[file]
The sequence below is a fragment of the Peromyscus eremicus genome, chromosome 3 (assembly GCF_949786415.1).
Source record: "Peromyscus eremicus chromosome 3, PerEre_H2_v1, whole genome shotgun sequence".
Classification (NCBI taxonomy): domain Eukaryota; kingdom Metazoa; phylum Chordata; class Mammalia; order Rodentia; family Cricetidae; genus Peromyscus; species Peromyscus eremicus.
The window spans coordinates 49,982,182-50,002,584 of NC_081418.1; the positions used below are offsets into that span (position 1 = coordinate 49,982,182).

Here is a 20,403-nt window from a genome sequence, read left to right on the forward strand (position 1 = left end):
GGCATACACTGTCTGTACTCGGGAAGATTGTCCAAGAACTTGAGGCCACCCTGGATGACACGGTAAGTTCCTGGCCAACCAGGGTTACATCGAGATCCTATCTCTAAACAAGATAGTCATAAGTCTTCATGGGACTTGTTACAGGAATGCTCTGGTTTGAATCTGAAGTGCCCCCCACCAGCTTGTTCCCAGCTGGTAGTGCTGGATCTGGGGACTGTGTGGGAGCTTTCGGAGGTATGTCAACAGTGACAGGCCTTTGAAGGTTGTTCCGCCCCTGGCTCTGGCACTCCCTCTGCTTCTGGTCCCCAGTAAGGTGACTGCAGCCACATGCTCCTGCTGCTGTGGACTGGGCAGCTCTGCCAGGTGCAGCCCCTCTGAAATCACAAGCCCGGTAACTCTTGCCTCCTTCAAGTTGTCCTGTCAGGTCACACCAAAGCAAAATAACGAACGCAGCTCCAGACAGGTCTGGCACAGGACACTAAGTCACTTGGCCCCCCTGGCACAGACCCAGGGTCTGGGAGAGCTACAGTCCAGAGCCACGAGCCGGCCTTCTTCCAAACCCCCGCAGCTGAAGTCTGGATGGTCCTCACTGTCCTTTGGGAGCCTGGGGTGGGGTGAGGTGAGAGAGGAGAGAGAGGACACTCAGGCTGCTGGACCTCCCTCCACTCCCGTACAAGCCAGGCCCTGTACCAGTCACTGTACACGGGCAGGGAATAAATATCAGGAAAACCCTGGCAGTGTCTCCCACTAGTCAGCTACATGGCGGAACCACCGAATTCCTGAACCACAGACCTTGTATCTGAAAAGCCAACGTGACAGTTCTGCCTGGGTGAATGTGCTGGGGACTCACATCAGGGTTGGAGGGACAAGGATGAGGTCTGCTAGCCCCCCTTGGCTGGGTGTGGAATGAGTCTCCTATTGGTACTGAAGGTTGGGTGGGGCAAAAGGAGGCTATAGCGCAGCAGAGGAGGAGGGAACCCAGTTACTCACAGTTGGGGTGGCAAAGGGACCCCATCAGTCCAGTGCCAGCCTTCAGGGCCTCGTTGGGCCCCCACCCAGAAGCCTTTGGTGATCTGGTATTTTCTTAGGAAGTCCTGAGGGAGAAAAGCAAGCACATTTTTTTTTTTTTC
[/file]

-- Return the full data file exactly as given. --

The sequence below is a fragment of the Peromyscus eremicus genome, chromosome 3 (assembly GCF_949786415.1).
Source record: "Peromyscus eremicus chromosome 3, PerEre_H2_v1, whole genome shotgun sequence".
Classification (NCBI taxonomy): domain Eukaryota; kingdom Metazoa; phylum Chordata; class Mammalia; order Rodentia; family Cricetidae; genus Peromyscus; species Peromyscus eremicus.
The window spans coordinates 49,982,182-50,002,584 of NC_081418.1; the positions used below are offsets into that span (position 1 = coordinate 49,982,182).

Here is a 20,403-nt window from a genome sequence, read left to right on the forward strand (position 1 = left end):
GGCATACACTGTCTGTACTCGGGAAGATTGTCCAAGAACTTGAGGCCACCCTGGATGACACGGTAAGTTCCTGGCCAACCAGGGTTACATCGAGATCCTATCTCTAAACAAGATAGTCATAAGTCTTCATGGGACTTGTTACAGGAATGCTCTGGTTTGAATCTGAAGTGCCCCCCACCAGCTTGTTCCCAGCTGGTAGTGCTGGATCTGGGGACTGTGTGGGAGCTTTCGGAGGTATGTCAACAGTGACAGGCCTTTGAAGGTTGTTCCGCCCCTGGCTCTGGCACTCCCTCTGCTTCTGGTCCCCAGTAAGGTGACTGCAGCCACATGCTCCTGCTGCTGTGGACTGGGCAGCTCTGCCAGGTGCAGCCCCTCTGAAATCACAAGCCCGGTAACTCTTGCCTCCTTCAAGTTGTCCTGTCAGGTCACACCAAAGCAAAATAACGAACGCAGCTCCAGACAGGTCTGGCACAGGACACTAAGTCACTTGGCCCCCCTGGCACAGACCCAGGGTCTGGGAGAGCTACAGTCCAGAGCCACGAGCCGGCCTTCTTCCAAACCCCCGCAGCTGAAGTCTGGATGGTCCTCACTGTCCTTTGGGAGCCTGGGGTGGGGTGAGGTGAGAGAGGAGAGAGAGGACACTCAGGCTGCTGGACCTCCCTCCACTCCCGTACAAGCCAGGCCCTGTACCAGTCACTGTACACGGGCAGGGAATAAATATCAGGAAAACCCTGGCAGTGTCTCCCACTAGTCAGCTACATGGCGGAACCACCGAATTCCTGAACCACAGACCTTGTATCTGAAAAGCCAACGTGACAGTTCTGCCTGGGTGAATGTGCTGGGGACTCACATCAGGGTTGGAGGGACAAGGATGAGGTCTGCTAGCCCCCCTTGGCTGGGTGTGGAATGAGTCTCCTATTGGTACTGAAGGTTGGGTGGGGCAAAAGGAGGCTATAGCGCAGCAGAGGAGGAGGGAACCCAGTTACTCACAGTTGGGGTGGCAAAGGGACCCCATCAGTCCAGTGCCAGCCTTCAGGGCCTCGTTGGGCCCCCACCCAGAAGCCTTTGGTGATCTGGTATTTTCTTAGGAAGTCCTGAGGGAGAAAAGCAAGCACATTTTTTTTTTTTTC